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A VISIT TO SAN AGUSTIN CHURCH



By Rene Calalang
Scarborough-ON-Canada
February 13, 2017

 
 


Many of us, seniors and retirees, now spend lots of time travelling. After all, we are now in a position to do the things we cannot do before because of our previous obligations.

We cruise the Mediterranean and the Baltic Sea and on its Ports of Call, most likely, because of our religion, we would join tours because it includes visits to centuries old Christian churches, cathedrals and basilicas, most of which were built during the Spanish and Roman Empires, which in Europe are aplenty.

We take pride in going on Pilgrimage in Israel - most specific in Jerusalem, Bethlehem and in those areas around the Sea of Galilee, because it was here, according to the Bible, Jesus Christ, The Son of God was born, and would spend his entire life, and through Him Christianity would emanate. With the evolution of Christianity, many churches, cathedral and basilicas would be built in many parts of the world to honor Him.

And in our mother country, the Philippines, being a former colony of Spain, a Catholic Country, dozens of Catholic churches, cathedrals and basilicas were built (some says to spread Christianity, while others claims for the subjugation of the Filipinos) comparable in beauty, architecture and history to others, in many parts of the world.

But we seem to ignore them, maybe because of our colonial mentality - that is believing that those in foreign land are more beautiful and more historical.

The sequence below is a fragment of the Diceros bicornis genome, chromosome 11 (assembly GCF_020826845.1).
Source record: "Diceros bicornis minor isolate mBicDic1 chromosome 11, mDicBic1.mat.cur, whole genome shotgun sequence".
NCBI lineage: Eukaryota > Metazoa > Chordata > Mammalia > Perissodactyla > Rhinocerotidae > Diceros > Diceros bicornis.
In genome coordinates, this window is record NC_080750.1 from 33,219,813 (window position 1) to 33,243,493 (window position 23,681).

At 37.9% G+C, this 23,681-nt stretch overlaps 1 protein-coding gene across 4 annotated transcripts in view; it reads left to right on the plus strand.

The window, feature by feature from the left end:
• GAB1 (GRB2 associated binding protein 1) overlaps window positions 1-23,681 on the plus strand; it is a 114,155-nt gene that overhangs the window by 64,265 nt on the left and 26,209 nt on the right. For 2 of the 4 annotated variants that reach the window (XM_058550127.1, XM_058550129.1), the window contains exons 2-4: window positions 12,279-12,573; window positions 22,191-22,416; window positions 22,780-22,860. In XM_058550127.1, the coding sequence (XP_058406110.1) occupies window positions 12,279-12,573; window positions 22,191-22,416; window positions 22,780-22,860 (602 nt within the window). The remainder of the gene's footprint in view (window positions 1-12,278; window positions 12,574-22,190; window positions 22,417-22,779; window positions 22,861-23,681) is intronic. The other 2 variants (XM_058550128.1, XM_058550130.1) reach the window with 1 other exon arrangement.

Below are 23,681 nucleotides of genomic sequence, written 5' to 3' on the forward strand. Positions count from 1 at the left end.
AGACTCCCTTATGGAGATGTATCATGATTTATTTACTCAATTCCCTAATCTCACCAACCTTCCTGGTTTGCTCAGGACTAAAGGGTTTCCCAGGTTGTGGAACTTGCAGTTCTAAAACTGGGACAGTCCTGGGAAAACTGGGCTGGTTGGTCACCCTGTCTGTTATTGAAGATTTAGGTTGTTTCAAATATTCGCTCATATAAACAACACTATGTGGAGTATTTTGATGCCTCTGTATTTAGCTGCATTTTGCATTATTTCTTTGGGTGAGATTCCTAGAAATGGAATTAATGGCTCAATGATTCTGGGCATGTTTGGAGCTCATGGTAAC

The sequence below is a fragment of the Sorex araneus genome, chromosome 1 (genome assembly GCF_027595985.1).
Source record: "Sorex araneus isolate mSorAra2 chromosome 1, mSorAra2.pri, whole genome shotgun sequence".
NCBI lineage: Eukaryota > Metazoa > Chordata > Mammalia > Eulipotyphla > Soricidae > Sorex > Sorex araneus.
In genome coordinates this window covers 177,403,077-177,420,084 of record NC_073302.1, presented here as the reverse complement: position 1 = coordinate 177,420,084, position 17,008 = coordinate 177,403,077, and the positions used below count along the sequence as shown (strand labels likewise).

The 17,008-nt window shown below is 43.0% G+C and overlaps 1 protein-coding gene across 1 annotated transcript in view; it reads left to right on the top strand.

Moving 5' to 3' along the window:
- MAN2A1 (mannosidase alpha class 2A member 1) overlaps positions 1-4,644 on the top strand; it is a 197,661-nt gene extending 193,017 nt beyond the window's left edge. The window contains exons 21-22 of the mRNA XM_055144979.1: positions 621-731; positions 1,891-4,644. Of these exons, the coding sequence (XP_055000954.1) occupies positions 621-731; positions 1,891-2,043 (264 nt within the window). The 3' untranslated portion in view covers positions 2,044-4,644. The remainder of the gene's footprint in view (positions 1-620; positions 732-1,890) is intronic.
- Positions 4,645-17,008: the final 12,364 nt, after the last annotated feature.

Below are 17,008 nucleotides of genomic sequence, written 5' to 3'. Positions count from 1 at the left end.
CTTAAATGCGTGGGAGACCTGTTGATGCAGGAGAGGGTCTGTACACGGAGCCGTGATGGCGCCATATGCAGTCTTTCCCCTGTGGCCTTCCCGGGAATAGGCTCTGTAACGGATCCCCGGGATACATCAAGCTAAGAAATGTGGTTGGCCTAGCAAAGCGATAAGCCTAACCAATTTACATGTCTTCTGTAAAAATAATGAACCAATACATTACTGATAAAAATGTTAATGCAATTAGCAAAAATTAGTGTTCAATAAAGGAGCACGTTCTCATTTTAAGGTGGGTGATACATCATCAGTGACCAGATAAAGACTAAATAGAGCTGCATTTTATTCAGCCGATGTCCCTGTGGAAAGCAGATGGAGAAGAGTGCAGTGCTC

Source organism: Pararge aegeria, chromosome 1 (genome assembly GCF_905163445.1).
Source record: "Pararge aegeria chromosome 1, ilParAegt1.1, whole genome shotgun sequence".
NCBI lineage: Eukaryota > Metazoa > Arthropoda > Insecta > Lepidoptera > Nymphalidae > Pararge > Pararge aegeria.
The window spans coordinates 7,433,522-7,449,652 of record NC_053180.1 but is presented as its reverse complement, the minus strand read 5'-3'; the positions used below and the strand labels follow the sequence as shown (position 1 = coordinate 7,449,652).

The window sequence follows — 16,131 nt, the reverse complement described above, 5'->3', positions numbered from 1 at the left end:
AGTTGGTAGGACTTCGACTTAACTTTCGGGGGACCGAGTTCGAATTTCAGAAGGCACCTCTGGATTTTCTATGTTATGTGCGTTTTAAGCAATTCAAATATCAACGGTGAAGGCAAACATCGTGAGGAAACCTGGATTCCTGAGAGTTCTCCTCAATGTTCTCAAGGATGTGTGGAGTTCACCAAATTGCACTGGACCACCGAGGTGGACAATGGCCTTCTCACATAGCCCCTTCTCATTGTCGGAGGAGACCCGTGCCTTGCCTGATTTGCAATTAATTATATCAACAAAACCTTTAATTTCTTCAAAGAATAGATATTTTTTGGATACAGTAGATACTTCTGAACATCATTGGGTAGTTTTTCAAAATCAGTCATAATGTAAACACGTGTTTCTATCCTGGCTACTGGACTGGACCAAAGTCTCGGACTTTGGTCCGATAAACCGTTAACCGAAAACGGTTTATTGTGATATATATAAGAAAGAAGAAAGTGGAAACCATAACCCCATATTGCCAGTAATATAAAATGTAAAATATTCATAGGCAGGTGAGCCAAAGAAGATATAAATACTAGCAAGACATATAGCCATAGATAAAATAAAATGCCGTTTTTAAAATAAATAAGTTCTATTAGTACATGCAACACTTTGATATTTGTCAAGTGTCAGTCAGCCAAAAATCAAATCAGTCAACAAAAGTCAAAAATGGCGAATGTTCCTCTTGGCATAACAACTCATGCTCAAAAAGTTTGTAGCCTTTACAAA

But I don’t think so.

The reality is four of them, which are classified as Spanish Baroque Churches of the Philippines, were declared as World Heritage Site by UNESCO in 1993. They are San Agustin Church in Manila, The Nuestra Senora de la Azuncion in Ilocos Sur, The San Agustin Church in Ilocos Norte and the Sto Tomas Villanueva Church in Iloilo.

And one of them, The San Agustin Church and Museum in Manila, I had the pleasure of visiting not too long ago, and from my visit, and supplemented by some reading, I learned a bit of its history.

SAN AGUSTIN CHURCH, the oldest Catholic Church in the Philippines and considered the most beautiful, was the first Catholic Church built by the Spaniards when they moved the seat of government from Cebu to Manila.

It is one of the many places to visit inside Intramuros, the Walled City during the Spanish time.

THE PRESENT CHURCH was the third one to be built on the present site. The first one was built in 1571 by The Augustinians Friars, originally named Iglesia Y Convento de San Pablo or Church of St. Paul, using bamboo and nipa, which during that time, were the common building materials.

In 1574, a Chinese pirate named Limahong invaded Manila, which led to the burning of the city, including San Agustin Church.

Another church was built using wood, but in a fire that started when a candle set ablaze the drapes during the internment of the then governor general Gonzalo Ronquillo de Penaloza, destroyed the church.

The Augustinian Friars, making sure the new one could withstood fires better, decided to use adobe stones for its reconstruction. Construction of the third one started in 1586.

Architect Juan Macias led the design and reconstruction (through an administrative order based on a plan approved by the Royal Audiencia of Mexico and by a Royal Cedula) starting in 1586 using adobe stones quarried from Meycauayan, Binangonan and San Mateo. Unfortunately Juan Macias, who was acknowledged as the builder of the church, would not see the completion of his masterpiece as he would die before its completion.